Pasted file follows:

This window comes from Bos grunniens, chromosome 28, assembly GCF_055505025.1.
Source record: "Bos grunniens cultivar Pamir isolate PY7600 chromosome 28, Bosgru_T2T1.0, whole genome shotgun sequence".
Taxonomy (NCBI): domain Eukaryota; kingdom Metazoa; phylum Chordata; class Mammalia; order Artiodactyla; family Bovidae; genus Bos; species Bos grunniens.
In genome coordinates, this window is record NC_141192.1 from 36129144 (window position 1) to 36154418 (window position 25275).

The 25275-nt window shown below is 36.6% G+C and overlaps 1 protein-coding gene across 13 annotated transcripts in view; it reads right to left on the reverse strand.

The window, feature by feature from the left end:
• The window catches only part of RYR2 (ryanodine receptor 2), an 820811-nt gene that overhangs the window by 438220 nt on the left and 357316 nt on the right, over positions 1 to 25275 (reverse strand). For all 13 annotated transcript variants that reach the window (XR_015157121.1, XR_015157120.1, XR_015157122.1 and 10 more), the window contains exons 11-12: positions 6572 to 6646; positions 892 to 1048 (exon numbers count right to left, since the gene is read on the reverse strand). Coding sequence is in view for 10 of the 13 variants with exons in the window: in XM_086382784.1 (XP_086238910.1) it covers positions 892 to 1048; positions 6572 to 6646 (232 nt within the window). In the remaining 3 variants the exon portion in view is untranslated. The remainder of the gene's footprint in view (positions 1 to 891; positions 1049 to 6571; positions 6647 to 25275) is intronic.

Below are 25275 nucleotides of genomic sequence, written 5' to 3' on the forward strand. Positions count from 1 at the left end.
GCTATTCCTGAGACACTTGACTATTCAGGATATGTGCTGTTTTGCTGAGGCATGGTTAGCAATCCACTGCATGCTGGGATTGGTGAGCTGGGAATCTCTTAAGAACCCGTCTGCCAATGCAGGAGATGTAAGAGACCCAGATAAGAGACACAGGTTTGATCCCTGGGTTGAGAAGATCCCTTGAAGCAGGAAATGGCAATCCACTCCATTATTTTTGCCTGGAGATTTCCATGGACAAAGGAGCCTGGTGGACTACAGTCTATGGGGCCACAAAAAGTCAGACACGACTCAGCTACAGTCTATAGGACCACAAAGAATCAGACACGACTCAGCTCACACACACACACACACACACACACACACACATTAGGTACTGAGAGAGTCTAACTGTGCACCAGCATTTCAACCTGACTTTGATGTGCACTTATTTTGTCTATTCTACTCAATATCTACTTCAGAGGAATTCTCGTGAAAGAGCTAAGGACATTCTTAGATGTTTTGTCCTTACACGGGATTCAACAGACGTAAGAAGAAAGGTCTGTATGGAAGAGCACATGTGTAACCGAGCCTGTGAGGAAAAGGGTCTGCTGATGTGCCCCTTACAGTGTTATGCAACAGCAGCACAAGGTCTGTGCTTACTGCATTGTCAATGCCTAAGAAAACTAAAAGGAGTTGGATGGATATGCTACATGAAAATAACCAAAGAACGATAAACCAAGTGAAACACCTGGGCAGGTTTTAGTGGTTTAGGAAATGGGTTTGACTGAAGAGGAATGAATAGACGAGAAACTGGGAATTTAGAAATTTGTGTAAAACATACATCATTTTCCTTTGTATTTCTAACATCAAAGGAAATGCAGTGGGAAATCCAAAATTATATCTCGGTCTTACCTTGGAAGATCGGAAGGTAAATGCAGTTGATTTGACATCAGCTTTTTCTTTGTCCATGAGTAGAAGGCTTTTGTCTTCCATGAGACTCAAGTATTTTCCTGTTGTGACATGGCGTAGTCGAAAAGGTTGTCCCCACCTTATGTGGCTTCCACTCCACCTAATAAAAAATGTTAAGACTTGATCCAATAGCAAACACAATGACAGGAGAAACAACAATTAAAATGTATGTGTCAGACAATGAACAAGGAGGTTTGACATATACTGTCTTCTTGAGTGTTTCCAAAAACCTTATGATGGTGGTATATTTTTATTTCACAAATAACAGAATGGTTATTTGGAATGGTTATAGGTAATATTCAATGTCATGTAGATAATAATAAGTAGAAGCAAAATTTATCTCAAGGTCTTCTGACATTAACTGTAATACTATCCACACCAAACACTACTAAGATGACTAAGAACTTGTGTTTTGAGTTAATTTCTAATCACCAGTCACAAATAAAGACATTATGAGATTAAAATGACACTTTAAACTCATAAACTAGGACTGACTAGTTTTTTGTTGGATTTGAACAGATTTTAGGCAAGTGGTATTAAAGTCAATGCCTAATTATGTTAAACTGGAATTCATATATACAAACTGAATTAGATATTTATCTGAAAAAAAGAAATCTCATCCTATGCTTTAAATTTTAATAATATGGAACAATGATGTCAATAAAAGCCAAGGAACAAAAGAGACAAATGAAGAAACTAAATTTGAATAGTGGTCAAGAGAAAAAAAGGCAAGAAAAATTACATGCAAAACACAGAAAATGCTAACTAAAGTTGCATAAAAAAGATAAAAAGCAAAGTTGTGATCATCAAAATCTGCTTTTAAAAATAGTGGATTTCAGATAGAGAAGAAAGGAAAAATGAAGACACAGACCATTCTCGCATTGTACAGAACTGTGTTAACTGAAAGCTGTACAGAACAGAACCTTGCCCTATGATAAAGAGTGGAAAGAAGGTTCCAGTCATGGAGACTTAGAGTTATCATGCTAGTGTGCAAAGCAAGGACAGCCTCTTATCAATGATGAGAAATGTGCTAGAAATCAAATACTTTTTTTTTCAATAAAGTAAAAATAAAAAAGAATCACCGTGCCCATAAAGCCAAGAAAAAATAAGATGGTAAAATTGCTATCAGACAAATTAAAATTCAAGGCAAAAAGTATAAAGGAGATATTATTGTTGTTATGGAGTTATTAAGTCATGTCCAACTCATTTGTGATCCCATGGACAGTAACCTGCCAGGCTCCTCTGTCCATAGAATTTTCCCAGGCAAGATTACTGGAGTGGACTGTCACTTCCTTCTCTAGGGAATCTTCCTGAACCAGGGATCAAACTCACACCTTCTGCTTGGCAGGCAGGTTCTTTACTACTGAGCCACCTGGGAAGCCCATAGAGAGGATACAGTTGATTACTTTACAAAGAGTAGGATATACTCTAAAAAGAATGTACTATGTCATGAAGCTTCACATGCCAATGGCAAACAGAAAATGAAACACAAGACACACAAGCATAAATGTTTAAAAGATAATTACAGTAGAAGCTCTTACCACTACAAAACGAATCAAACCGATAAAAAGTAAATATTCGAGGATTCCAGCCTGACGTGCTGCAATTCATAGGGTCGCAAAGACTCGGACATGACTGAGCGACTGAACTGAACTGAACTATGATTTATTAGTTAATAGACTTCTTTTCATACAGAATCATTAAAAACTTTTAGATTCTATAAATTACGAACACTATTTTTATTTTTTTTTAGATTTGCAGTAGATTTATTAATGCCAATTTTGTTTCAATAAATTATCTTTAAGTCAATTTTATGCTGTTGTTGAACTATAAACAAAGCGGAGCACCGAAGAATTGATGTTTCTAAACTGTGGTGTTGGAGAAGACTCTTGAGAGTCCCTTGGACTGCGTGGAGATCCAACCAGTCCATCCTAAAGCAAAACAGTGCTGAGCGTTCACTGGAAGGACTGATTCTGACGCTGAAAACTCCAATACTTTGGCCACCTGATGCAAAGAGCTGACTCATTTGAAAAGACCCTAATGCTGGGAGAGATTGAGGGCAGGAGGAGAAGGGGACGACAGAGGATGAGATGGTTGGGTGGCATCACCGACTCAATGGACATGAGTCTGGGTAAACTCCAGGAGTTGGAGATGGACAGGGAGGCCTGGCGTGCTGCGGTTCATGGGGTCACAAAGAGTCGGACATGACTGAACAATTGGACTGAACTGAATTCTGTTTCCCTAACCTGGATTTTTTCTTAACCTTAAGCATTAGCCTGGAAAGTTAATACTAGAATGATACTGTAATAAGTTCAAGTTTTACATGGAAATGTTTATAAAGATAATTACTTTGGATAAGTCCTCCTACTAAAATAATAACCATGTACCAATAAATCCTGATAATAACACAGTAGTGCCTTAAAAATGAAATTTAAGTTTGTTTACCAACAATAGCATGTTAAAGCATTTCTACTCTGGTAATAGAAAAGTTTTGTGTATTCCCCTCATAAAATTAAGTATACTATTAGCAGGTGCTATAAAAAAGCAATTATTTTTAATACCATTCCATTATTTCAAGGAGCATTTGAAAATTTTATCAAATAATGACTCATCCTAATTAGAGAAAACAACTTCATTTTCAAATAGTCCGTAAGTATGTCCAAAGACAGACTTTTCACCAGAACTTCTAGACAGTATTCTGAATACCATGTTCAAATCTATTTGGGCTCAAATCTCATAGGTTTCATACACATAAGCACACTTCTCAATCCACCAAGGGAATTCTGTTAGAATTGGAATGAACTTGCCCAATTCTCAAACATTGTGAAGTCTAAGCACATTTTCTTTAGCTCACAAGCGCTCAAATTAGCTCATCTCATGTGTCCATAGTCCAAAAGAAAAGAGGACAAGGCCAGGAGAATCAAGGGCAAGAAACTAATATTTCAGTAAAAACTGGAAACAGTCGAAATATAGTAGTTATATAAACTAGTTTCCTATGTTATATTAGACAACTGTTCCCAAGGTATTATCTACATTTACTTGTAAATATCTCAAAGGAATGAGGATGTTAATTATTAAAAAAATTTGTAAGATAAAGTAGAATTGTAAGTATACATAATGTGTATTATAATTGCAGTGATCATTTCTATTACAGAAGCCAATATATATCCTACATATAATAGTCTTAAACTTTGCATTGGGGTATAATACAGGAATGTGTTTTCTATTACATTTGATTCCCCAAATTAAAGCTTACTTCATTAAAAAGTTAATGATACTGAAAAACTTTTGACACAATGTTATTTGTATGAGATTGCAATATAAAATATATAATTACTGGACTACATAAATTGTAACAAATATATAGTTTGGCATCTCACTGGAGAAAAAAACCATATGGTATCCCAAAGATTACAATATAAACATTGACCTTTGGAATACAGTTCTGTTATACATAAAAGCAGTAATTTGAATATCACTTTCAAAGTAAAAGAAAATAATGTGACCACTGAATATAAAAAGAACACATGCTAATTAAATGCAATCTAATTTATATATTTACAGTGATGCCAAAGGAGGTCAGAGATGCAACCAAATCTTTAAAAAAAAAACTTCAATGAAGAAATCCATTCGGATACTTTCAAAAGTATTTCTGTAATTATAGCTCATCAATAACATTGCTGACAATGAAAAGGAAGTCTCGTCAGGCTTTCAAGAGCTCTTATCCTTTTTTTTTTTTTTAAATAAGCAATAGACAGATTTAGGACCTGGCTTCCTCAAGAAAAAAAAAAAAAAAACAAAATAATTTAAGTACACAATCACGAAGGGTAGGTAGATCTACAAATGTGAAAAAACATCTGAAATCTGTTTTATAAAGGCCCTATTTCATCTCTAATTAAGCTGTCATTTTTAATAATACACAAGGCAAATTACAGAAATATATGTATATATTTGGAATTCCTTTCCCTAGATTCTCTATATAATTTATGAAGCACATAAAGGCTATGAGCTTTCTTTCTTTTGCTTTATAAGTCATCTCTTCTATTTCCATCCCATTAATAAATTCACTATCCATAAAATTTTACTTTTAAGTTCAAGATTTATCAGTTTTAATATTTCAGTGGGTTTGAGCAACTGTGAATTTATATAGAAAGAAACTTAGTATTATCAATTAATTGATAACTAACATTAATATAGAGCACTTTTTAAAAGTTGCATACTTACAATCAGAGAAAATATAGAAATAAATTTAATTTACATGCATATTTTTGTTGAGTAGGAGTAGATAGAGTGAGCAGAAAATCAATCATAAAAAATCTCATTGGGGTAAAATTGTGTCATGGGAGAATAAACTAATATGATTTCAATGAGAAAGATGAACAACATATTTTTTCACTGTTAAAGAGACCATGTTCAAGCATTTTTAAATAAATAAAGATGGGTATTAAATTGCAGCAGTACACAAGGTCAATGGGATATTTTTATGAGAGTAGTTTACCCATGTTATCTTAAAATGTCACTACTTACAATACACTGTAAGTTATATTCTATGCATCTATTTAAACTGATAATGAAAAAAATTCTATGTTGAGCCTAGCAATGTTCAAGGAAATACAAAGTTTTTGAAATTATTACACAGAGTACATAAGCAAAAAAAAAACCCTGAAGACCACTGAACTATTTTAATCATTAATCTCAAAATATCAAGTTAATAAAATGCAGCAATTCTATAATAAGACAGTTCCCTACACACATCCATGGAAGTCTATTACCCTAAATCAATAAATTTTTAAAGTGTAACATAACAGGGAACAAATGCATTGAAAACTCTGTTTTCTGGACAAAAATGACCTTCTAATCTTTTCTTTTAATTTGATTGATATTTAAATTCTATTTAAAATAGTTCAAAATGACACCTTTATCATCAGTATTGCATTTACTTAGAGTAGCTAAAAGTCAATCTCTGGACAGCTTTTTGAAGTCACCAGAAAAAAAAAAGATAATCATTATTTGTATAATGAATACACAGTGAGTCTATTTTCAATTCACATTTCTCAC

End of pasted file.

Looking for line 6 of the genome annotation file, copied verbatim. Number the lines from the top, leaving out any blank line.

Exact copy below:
The window, feature by feature from the left end: